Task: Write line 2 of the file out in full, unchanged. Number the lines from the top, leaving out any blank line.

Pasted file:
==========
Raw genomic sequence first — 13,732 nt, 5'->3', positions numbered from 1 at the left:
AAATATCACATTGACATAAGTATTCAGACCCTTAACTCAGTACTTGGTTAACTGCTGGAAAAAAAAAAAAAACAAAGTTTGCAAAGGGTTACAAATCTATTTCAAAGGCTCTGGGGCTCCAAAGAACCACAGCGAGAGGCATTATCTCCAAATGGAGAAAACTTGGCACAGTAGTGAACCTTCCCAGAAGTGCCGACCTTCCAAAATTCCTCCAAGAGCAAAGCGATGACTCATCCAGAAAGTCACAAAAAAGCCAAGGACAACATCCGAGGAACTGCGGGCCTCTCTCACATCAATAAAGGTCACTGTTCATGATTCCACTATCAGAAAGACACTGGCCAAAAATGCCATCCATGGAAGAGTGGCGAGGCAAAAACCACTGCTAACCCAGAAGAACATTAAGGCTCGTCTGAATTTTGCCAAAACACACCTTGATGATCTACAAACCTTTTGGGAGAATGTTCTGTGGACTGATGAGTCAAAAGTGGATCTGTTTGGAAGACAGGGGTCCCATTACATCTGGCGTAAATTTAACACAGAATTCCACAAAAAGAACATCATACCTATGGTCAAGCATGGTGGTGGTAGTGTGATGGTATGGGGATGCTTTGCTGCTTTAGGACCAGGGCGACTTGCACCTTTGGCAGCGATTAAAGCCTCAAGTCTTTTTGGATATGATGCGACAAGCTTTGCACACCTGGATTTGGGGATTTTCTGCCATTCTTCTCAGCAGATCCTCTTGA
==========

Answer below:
AAATATCACATTGACATAAGTATTCAGACCCTTAACTCAGTACTTGGTTAACTGCTGGAAAAAAAAAAAAAACAAAGTTTGCAAAGGGTTACAAATCTATTTCAAAGGCTCTGGGGCTCCAAAGAACCACAGCGAGAGGCATTATCTCCAAATGGAGAAAACTTGGCACAGTAGTGAACCTTCCCAGAAGTGCCGACCTTCCAAAATTCCTCCAAGAGCAAAGCGATGACTCATCCAGAAAGTCACAAAAAAGCCAAGGACAACATCCGAGGAACTGCGGGCCTCTCTCACATCAATAAAGGTCACTGTTCATGATTCCACTATCAGAAAGACACTGGCCAAAAATGCCATCCATGGAAGAGTGGCGAGGCAAAAACCACTGCTAACCCAGAAGAACATTAAGGCTCGTCTGAATTTTGCCAAAACACACCTTGATGATCTACAAACCTTTTGGGAGAATGTTCTGTGGACTGATGAGTCAAAAGTGGATCTGTTTGGAAGACAGGGGTCCCATTACATCTGGCGTAAATTTAACACAGAATTCCACAAAAAGAACATCATACCTATGGTCAAGCATGGTGGTGGTAGTGTGATGGTATGGGGATGCTTTGCTGCTTTAGGACCAGGGCGACTTGCACCTTTGGCAGCGATTAAAGCCTCAAGTCTTTTTGGATATGATGCGACAAGCTTTGCACACCTGGATTTGGGGATTTTCTGCCATTCTTCTCAGCAGATCCTCTTGA